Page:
They always say – they being coaches, recruiting analysts, media members – that you can’t judge a football signing class until four or five years down the road. And even then, as you will see, there might be some debate.
As Georgia embarks on the Kirby Smart era, here’s a look back at the previous 15 years of recruiting classes at Georgia. It offers some insight and lessons into why Mark Richt was so successful early on, but also why he’s no longer at Georgia.
And, well, some of it just fun to look back on:
Best class (by ranking): 2002
Richt and his staff showed their recruiting chops in their first full recruiting cycle, finishing third nationally in the Rivals.com rankings. Of course it didn’t directly correlate to on the field: The headliner was five-star linebacker Marquis Elmore, who never started a game at Georgia, while the lowest-rated recruit was two-star cornerback Tim Jennings, who went on to a long NFL career.
Best class (in hindsight): 2001
Take heart, Smart and Georgia fans, you can do a lot even if the incoming head coach was away much of the time trying to win a national title. Richt joined the team full-time in early January and still managed to sign the following: David Pollack, Thomas Davis, D.J. Shockley, Odell Thurman, Greg Blue, Dennis Roland, along with plenty of others who contributed over the next few years as Georgia won two SEC championships and three division titles. Richt of course didn’t have to do all the work, as previous coach Jim Donnan and his staff had secured some of the commitments before their firing – much like Richt, Jeremy Pruitt and company laid the groundwork for the class Smart hopes to sign.
Worst class (by ranking): 2010
The class was hurt by the long wait between the firing of defensive coordinator Willie Martinez and the hiring of Todd Grantham. And unlike four years later, when a two-day DC search saw Pruitt replace Grantham, the new DC was someone coming from the NFL level, where he hadn’t recruited in 11 years. The result was a class that Rivals ranked 15th nationally. It did still end up having a star (linebacker Alec Ogletree), an eventual starting quarterback (three-star Hutson Mason) and several other long-time starters (defensive end Garrison Smith, offensive linemen Kolton Houston and Kenarious Gates, and receiver Michael Bennett.)
Worst class (in hindsight): 2013
This was the class that should have provided this past year’s juniors, instead only three members started more than half of Georgia’s games this past season. It doesn’t help that so many didn’t last with the program long. Three of the top four-ranked players (Tray Matthews, Tramel Terry and Shaq Wiggins) in this class are no longer with the program, while the other one, quarterback Brice Ramsey, has never started a game. At the time this class was ranked 12th nationally by the 247Sports Composite, among the lowest-ranked classes of the Richt era. It’s ended up faring even worse than that.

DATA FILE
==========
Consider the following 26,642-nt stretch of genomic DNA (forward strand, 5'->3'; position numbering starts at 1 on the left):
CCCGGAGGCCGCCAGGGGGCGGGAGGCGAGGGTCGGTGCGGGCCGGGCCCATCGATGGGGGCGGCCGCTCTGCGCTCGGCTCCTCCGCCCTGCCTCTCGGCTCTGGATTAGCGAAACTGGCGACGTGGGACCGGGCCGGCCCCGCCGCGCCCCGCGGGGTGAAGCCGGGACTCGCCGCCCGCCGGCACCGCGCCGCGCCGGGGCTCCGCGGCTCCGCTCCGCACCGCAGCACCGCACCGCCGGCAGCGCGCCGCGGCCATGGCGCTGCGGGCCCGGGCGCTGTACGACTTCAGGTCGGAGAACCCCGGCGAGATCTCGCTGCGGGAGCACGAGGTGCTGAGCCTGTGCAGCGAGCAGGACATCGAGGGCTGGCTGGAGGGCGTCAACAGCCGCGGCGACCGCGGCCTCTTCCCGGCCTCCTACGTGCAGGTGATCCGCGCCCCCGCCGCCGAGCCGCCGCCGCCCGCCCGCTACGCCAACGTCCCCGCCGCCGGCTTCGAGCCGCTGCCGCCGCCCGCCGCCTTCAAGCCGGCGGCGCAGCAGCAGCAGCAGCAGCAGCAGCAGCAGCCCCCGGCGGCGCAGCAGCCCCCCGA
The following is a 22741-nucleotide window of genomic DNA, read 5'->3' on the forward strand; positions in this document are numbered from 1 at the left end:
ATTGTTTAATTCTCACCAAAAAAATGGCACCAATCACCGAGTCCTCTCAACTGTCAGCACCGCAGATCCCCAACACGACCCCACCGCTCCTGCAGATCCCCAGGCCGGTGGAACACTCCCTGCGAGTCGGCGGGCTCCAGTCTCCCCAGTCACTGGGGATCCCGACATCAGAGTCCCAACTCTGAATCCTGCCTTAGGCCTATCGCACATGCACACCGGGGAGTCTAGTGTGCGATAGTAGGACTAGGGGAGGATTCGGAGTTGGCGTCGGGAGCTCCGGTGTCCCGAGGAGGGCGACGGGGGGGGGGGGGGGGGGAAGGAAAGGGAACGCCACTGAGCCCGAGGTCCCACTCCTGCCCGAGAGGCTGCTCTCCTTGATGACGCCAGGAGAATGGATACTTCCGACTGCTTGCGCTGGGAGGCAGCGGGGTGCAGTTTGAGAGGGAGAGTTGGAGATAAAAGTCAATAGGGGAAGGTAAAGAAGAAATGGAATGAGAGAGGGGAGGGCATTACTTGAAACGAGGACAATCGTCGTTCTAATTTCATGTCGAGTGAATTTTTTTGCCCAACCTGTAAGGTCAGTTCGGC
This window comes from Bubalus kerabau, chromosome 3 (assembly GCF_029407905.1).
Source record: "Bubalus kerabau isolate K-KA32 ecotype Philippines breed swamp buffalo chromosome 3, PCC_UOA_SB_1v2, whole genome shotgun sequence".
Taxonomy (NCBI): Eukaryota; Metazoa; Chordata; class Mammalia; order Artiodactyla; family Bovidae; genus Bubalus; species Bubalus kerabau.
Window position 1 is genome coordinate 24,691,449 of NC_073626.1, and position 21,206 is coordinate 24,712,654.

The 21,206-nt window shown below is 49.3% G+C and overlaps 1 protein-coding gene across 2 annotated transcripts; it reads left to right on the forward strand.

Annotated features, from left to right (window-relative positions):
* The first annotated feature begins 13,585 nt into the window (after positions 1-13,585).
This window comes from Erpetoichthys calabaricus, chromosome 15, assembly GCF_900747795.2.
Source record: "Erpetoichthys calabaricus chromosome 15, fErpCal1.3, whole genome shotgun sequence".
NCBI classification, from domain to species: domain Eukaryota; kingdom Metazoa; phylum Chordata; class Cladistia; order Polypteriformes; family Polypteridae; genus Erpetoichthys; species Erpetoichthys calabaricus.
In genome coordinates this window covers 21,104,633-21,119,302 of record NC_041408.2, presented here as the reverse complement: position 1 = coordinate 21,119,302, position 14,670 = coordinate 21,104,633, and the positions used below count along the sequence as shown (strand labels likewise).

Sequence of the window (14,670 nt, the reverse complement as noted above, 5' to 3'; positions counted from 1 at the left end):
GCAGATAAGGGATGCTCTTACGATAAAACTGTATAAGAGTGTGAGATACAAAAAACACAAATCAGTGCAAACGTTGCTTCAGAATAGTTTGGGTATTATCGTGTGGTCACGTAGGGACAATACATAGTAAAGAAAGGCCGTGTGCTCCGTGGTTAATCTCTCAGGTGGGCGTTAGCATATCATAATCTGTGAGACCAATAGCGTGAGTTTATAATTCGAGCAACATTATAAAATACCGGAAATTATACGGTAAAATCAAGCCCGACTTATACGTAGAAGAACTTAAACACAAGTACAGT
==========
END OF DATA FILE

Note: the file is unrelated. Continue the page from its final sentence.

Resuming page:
Biggest class: 2013
You sign 33 guys, the thinking went, and you increase the chances of finding a star. Turns out, you also increase the chance of heaping busts. Less than three years later, only 16 members of the class are still with the program. Here’s an in-depth look of where the members of the class are now.
Smallest class: 2012
Richt and his staff notoriously under-signed that year, only bringing in 19 players. Then three of its higher-rated members were dismissed (Josh Harvey-Clemons, Johnathan Taylor) or transferred (Sheldon Dawson). And despite all that it still ended up being a rather productive class: Ever heard of Todd Gurley, Jordan Jenkins, John Theus, Marshall Morgan and Greg Pyke? And just imagine if Keith Marshall hadn’t torn his ACL.
Class where star ratings should’ve been flipped: 2011
The so-called dream class takes potshots because five-star Isaiah Crowell was dismissed after a year, as was four-star Nick Marshall, while a few others didn’t quite live up to their potential. But look further down the 24-man class: Receiver Chris Conley, inside linebacker Ramik Wilson and center David Andrews were all three-stars, while inside linebacker Amarlo Herrera was a borderline four-star. All were starters, Wilson made first-team All-SEC as a junior, and all are in the NFL.
Most star-studded class: 2006
Five-star quarterback Matt Stafford and five-star safety Reshad Jones were joined by a slew of four-stars, including tailback Knowshon Moreno and defensive lineman Geno Atkins. But the class was “only” ranked fourth nationally by Rivals, behind USC, Florida and Florida State.
The verdict is still out: 2014 and 2015
Last year’s class was fifth nationally, and the 2014 class was eighth nationally. This past season 18 members of those two classes started at least two games, including six who started at least eight games or more. Nick Chubb, Sony Michel, Jeb Blazevich, Dominick Sanders and Malkom Parrish (all from the 2014 class), Terry Godwin, Trent Thompson, and Roquan Smith (2015 class) could all be stars. And so far the attrition rate has been low. It’s possible that Richt’s most productive classes will end up being his final two – only they’ll end up playing most of their careers for Smart.